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From: Sven M. Hallberg (pesco_at_[hidden])
Date: 2001-05-10 16:22:58

On Thu, May 10, 2001 at 09:51:24AM -0700, Gary Powell wrote:
> > The programmer needs to specify both denominators denominators seperately.
> > Autogenerating the short form would be too much guesswork in my eyes.
> Ok, I've done both in the past. Mostly I've let the parser pick the flag
> that fits best. i.e.
> -ThisOptionIsReallyLong
> -ThisOptionIsShorter
> -T
> -TMedium
> foo -T //Ok
> foo -TM // Ok
> foo -This // Ambiguous flag
> foo -ThisOptionIsR //Ok
> As in if there is an exact fit, that's the flag selected.
> If there is a unique match that's ok too. As opposed to making the
> programmer add a "short" form.
> This way if you want a short flag, you just add it twice.
> -ThisOptionIsReallyLong, "Long form Of Option", Callback
> -TOIRL, "Short version of flag", Callback
> It simplifies the programmers interface, at the cost of greater processing
> to determine the unique flag.

Oh I see. I was assuming the POSIX way: double dashes for longopts, single
dashes for shortopts. I'd personally prefer that approach, for the following
reasons (in order of appearance):

The possibility for combining several shortopts in one argument. Think
"diff -Naur".

It's pretty common to have short forms for all the most important options.
Specifying them all seperately is tedious and bloats the help output.
In a clean program, you will have to make them all explicit because
otherwise they couldn't be used in scripts and thelike (anywhere their usage
is hardcoded) or adding a new opt with the same first letter will instantly
ambiguate the short form and break the script.

Actually the programmers interface doesn't suffer all too much. You basically
have three forms of the register function:

 reg(handler, descr, short_chr, long_name); // full-blown
 // for convenience
 reg(handler, descr, short_chr);
 reg(handler, descr, long_name);

POSIX-compliance is important to (virtually) all UNIX applications while
Windows-apps at least wouldn't suffer from it. ;)

> You should at least include "config.hpp" and make the include defines
> "BOOST_...."

Will do.

> And it "depends" as in if you would like comments on your current code, or
> like me, would prefer to keep your messes away from public view until you
> are more ready. Thick skin is always an asset. On the otherhand wasting a
> lot of time "cleaning" only to get a recommendation that removes the need
> seems like a lot of work for nothing.

*g*. I agree, better finish the obvious cleanup first, making sure the thing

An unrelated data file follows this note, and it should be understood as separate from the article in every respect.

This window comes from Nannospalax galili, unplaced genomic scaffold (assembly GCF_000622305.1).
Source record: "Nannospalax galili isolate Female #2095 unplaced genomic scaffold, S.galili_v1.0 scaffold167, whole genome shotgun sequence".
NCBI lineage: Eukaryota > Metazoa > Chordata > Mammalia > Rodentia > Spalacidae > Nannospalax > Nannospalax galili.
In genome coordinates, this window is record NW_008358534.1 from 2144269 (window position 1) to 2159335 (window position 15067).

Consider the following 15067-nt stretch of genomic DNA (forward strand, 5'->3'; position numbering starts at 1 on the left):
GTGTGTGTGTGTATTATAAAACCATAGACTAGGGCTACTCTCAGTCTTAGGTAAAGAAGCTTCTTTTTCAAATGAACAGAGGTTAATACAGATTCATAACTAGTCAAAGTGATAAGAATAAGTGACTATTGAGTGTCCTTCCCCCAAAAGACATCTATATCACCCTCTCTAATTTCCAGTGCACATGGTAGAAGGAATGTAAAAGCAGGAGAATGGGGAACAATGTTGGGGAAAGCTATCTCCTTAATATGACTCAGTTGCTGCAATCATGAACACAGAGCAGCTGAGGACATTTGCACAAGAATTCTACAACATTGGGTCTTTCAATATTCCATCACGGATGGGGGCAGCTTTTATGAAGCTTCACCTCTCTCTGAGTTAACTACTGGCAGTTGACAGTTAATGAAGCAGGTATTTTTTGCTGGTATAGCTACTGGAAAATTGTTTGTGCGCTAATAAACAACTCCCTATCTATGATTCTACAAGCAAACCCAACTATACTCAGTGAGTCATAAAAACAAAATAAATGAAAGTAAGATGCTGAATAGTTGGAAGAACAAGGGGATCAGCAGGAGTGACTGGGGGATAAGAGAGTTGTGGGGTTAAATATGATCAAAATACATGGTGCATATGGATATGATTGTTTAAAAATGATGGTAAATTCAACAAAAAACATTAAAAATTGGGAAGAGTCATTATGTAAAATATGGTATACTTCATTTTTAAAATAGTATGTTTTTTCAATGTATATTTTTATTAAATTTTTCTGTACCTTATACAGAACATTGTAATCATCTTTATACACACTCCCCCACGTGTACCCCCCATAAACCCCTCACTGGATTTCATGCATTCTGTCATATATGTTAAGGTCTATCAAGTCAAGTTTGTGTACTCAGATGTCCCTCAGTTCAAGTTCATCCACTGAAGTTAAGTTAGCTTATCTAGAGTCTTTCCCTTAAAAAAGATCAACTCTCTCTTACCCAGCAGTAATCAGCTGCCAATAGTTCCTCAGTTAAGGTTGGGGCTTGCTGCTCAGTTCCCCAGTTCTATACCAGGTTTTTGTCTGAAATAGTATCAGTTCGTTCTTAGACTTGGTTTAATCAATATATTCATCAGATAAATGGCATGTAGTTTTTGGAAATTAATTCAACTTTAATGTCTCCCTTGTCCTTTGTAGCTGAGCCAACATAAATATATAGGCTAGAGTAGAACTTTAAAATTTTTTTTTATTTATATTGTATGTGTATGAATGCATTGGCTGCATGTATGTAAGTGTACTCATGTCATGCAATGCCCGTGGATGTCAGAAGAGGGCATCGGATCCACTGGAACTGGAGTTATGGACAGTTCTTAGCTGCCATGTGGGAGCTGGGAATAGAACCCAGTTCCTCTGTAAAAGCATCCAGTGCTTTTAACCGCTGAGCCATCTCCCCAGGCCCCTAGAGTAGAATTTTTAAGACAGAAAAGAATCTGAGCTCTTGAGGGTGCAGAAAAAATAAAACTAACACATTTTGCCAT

is good, thereby reducing the chances of getting "a recommendation that
removes the need". :)

> Sometimes its best just to post interface questions and not worry about the
> implementation until you have that nailed down. (Witness all the math
> constant discussions and revisions.)

Alright, so here's the outer interface's synopsis:

class option_processor {
    // argname: Symbolic name for the argument to be used in the help.
    // "" means try to guess from desc, use "ARG" if ambiguous
    template<class H> reg(H hdlr, string desc, char chr, string name,
                          string argname = "");
    // convenience
    template<class H> reg(H hdlr, string desc, char chr);
    template<class H> reg(H hdlr, string desc, string name);
    string info() const; // return the help listing

    void operator()(int* argc, char** argv[]);

I have to rework the handler objects again, considering using a boost
callback type, so I won't go into detail. Right now I have convenience
functions for their creation:

// creates a no-argument handler
handler(void (*func)());
template<class F> noarg_handler(F func); // special case for function objects
// creates a mandatory-arg handler
template<class F> handler(F func);
// creates a optional-arg handler supplying a default to its function if
// no argument is given.
template<class F> handler(F func, F::argument_type def);

But I'm suspecting this is a less-than-optimal solution. Especially the
special case for non-arg function objects. Ugh.

I think the problem that lead me to all this was that I wanted to relieve the
programmer from processing a string argument, so I needed a functor that does
the conversion from string to the function's argument type. Any suggestions

> i.e. Have you looked at boost/regex? and boost/smart_ptr.hpp?

I have successfully put smart_ptr to use already. The class I had used
previously was almost identical to it. :)
Currently I am just in the process of switching to boost/regex, fighting some
bug I must have planted somewhere. I need sleep.

Good night,

"Would the All-Seeing Eye please look in my direction?"
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